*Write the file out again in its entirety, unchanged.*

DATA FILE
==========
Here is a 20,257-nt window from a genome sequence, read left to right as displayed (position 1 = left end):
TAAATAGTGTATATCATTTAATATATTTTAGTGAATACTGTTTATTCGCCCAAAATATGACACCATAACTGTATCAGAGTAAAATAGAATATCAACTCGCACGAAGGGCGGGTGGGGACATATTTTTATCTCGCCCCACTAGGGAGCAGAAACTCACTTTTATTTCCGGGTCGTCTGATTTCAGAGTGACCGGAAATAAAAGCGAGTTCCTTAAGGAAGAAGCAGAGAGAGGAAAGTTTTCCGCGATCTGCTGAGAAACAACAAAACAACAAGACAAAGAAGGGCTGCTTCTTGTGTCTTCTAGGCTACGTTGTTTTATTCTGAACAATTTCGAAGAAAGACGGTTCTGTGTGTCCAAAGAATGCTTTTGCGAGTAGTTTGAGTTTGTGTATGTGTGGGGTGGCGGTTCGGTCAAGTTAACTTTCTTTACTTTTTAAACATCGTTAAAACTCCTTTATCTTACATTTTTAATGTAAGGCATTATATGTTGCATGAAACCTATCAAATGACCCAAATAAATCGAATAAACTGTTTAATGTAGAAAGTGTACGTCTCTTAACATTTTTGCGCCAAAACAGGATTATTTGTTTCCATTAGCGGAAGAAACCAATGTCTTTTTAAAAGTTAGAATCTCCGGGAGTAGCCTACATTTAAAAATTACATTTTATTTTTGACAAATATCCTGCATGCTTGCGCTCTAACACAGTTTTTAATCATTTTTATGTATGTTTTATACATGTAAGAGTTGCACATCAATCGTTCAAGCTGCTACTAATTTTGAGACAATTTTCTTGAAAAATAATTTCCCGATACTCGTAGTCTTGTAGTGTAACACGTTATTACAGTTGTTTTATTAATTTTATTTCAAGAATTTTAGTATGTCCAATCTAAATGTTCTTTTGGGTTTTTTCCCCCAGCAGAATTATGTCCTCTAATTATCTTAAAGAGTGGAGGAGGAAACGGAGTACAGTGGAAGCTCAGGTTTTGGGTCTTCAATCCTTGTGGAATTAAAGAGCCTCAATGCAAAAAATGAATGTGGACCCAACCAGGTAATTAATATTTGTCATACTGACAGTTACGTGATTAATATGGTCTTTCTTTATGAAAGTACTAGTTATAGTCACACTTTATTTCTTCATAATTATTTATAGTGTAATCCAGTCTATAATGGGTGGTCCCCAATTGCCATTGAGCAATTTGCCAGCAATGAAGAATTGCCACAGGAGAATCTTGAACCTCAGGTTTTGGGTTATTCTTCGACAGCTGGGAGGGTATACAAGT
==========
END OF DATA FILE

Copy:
Here is a 20,257-nt window from a genome sequence, read left to right as displayed (position 1 = left end):
TAAATAGTGTATATCATTTAATATATTTTAGTGAATACTGTTTATTCGCCCAAAATATGACACCATAACTGTATCAGAGTAAAATAGAATATCAACTCGCACGAAGGGCGGGTGGGGACATATTTTTATCTCGCCCCACTAGGGAGCAGAAACTCACTTTTATTTCCGGGTCGTCTGATTTCAGAGTGACCGGAAATAAAAGCGAGTTCCTTAAGGAAGAAGCAGAGAGAGGAAAGTTTTCCGCGATCTGCTGAGAAACAACAAAACAACAAGACAAAGAAGGGCTGCTTCTTGTGTCTTCTAGGCTACGTTGTTTTATTCTGAACAATTTCGAAGAAAGACGGTTCTGTGTGTCCAAAGAATGCTTTTGCGAGTAGTTTGAGTTTGTGTATGTGTGGGGTGGCGGTTCGGTCAAGTTAACTTTCTTTACTTTTTAAACATCGTTAAAACTCCTTTATCTTACATTTTTAATGTAAGGCATTATATGTTGCATGAAACCTATCAAATGACCCAAATAAATCGAATAAACTGTTTAATGTAGAAAGTGTACGTCTCTTAACATTTTTGCGCCAAAACAGGATTATTTGTTTCCATTAGCGGAAGAAACCAATGTCTTTTTAAAAGTTAGAATCTCCGGGAGTAGCCTACATTTAAAAATTACATTTTATTTTTGACAAATATCCTGCATGCTTGCGCTCTAACACAGTTTTTAATCATTTTTATGTATGTTTTATACATGTAAGAGTTGCACATCAATCGTTCAAGCTGCTACTAATTTTGAGACAATTTTCTTGAAAAATAATTTCCCGATACTCGTAGTCTTGTAGTGTAACACGTTATTACAGTTGTTTTATTAATTTTATTTCAAGAATTTTAGTATGTCCAATCTAAATGTTCTTTTGGGTTTTTTCCCCCAGCAGAATTATGTCCTCTAATTATCTTAAAGAGTGGAGGAGGAAACGGAGTACAGTGGAAGCTCAGGTTTTGGGTCTTCAATCCTTGTGGAATTAAAGAGCCTCAATGCAAAAAATGAATGTGGACCCAACCAGGTAATTAATATTTGTCATACTGACAGTTACGTGATTAATATGGTCTTTCTTTATGAAAGTACTAGTTATAGTCACACTTTATTTCTTCATAATTATTTATAGTGTAATCCAGTCTATAATGGGTGGTCCCCAATTGCCATTGAGCAATTTGCCAGCAATGAAGAATTGCCACAGGAGAATCTTGAACCTCAGGTTTTGGGTTATTCTTCGACAGCTGGGAGGGTATACAAGT